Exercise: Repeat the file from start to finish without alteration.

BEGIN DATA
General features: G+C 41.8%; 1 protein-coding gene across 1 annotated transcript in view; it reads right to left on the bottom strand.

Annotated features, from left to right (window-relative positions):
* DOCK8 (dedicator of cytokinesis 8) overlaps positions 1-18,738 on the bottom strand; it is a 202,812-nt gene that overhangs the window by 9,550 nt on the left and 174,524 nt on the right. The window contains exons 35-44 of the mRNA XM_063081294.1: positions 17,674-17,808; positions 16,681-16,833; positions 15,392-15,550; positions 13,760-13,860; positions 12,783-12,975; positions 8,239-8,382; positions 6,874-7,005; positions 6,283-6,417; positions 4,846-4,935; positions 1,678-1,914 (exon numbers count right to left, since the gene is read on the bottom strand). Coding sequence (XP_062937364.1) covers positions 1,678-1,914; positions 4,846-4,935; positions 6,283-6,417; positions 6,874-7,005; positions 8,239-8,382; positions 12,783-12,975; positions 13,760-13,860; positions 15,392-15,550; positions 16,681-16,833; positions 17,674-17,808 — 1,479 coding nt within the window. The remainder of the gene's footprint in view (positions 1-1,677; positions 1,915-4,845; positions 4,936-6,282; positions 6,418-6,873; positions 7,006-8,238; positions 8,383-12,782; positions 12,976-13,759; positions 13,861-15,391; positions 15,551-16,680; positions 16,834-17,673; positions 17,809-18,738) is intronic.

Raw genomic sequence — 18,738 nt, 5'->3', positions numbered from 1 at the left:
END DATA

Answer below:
General features: G+C 41.8%; 1 protein-coding gene across 1 annotated transcript in view; it reads right to left on the bottom strand.

Annotated features, from left to right (window-relative positions):
* DOCK8 (dedicator of cytokinesis 8) overlaps positions 1-18,738 on the bottom strand; it is a 202,812-nt gene that overhangs the window by 9,550 nt on the left and 174,524 nt on the right. The window contains exons 35-44 of the mRNA XM_063081294.1: positions 17,674-17,808; positions 16,681-16,833; positions 15,392-15,550; positions 13,760-13,860; positions 12,783-12,975; positions 8,239-8,382; positions 6,874-7,005; positions 6,283-6,417; positions 4,846-4,935; positions 1,678-1,914 (exon numbers count right to left, since the gene is read on the bottom strand). Coding sequence (XP_062937364.1) covers positions 1,678-1,914; positions 4,846-4,935; positions 6,283-6,417; positions 6,874-7,005; positions 8,239-8,382; positions 12,783-12,975; positions 13,760-13,860; positions 15,392-15,550; positions 16,681-16,833; positions 17,674-17,808 — 1,479 coding nt within the window. The remainder of the gene's footprint in view (positions 1-1,677; positions 1,915-4,845; positions 4,936-6,282; positions 6,418-6,873; positions 7,006-8,238; positions 8,383-12,782; positions 12,976-13,759; positions 13,861-15,391; positions 15,551-16,680; positions 16,834-17,673; positions 17,809-18,738) is intronic.

Raw genomic sequence — 18,738 nt, 5'->3', positions numbered from 1 at the left: